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A 21-year-old man presented with left knee pain and instability that persisted three months after a road traffic accident. Physical examination revealed a positive posterior drawer test. Anterior drawer and pivot tests were negative. Magnetic resonance imaging of the knee demonstrated a complete tear of the posterior cruciate ligament (PCL). Recognition of the normal and injured appearances of the PCL is useful to aid the reader in the detection and characterisation of PCL injuries. Isolated acute PCL tears are usually managed conservatively. However, an active search for associated injuries is essential, as their presence may upstage the patients for surgical management.
A 21-year-old man presented with left knee pain and instability from an injury sustained in a road traffic accident three months prior. He had been riding a motorcycle when he self-skidded, landing on the left side of his body. Besides the left knee injury, he had also sustained fractures of the left little and middle fingers (not elaborated here). Physical examination of the left knee revealed a positive posterior drawer test. Anterior drawer and pivot tests were negative. Magnetic resonance (MR) imaging of the left knee was performed. What do the serial medial-to-lateral sagittal images of the knee (
(a–d) Contiguous sagittal non-fat-suppressed proton density MR images of the left knee.
Contiguous sagittal non-fat-suppressed proton density (PD) MR images of the knee show complete disruption of the posterior cruciate ligament (PCL) at the mid portion (white arrows, Figs.
Complete PCL tear.
The patient subsequently underwent PCL reconstruction with an allograft. Postoperatively, he was compliant with extensor muscle-strengthening physiotherapy. Mild pain was experienced over the medial aspect of the knee joint, likely from the site of allograft harvesting, and was managed with oral analgesia.
The PCL is a dense, fibrous collagen band that originates from the lateral aspect of the medial femoral condyle to insert into the posterior intercondyloid (of PCL) fossa just inferior to the joint line. It is composed of two bundles, the anterolateral and posteromedial bundles, that are tightly bound together, giving it a uniformly low signal intensity on all MR pulse sequences.(1) The PCL is nourished by the middle geniculate artery and innervated by branches of the tibial nerve.(2)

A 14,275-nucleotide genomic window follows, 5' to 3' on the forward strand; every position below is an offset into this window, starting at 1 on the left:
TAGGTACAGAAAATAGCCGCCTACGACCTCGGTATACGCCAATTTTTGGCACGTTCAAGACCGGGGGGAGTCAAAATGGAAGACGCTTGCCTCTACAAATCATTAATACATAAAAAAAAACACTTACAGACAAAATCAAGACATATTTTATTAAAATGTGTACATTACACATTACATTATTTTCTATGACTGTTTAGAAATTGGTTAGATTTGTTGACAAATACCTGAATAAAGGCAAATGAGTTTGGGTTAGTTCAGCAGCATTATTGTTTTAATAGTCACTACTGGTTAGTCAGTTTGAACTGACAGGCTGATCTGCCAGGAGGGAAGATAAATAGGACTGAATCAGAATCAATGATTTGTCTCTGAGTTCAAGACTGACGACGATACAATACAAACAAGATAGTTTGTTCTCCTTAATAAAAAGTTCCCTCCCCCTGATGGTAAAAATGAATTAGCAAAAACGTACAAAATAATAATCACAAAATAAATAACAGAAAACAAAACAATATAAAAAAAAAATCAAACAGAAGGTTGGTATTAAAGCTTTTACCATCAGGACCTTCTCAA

The PCL functions to restrict posterior translation of the tibia in relation to the femur. It also contributes to the restraint of internal rotation (with the knee in flexion of 90° or more).(2) In about 49% of knees, the anterior (Humphrey) and posterior (Wrisberg) meniscofemoral ligaments may be seen, both of which have been reported to contribute to posterior stability in PCL-deficient knees.(3) Along with the anterior cruciate and medial and lateral collateral ligaments, the PCL contributes to overall knee stability and kinematics.(4)
Compared to injuries of the anterior cruciate ligament (ACL), injuries afflicting the PCL are relatively uncommon. About 200,000 cases of ACL injuries are reported per year in the United States, while only approximately 3% of the injured knees have PCL tears.(5) Three common mechanisms of injuries have been proposed: (a) posterior tibial translational force in a flexed knee, (b) exaggerated forceful hyperextension of the knee, or (c) knee rotation in combination with varus or valgus force. The two most common causes are motor vehicle accidents and sports injuries, accounting for about 57% of cases in total.(2)
The PCL is rarely injured in isolation. Instead, a PCL tear is often associated with other ligamental, meniscal and bony injuries: the ACL is involved in about 46% of cases, the medial collateral ligament in 31% of cases and the posterolateral corner complex in 62% of cases.(6) Patterns of bone contusion may suggest the underlying mechanism of injury. For example, bone contusion in the anterior tibial plateau and posterior femoral condyle is commonly observed in dashboard injuries, while bone oedema in the anterior aspects of both the tibial plateau and femoral condyle is suggestive of a hyperextension injury.(7)
A PCL injury is suggested by a classic history, such as posterior knee pain or instability, or positive findings on physical examination such as a posterior sag sign, positive posterior drawer test or positive quadriceps active test.(2) However, the physical examination may be difficult or misleading due to pain, the presence of haemarthrosis, and other concurrent ligamentous injuries limiting assessment.(8) In addition, when the ACL is intact, the PCL can be difficult to evaluate arthroscopically from the anterior approach.(9) Thus, MR imaging can be valuable in bridging the diagnostic gap.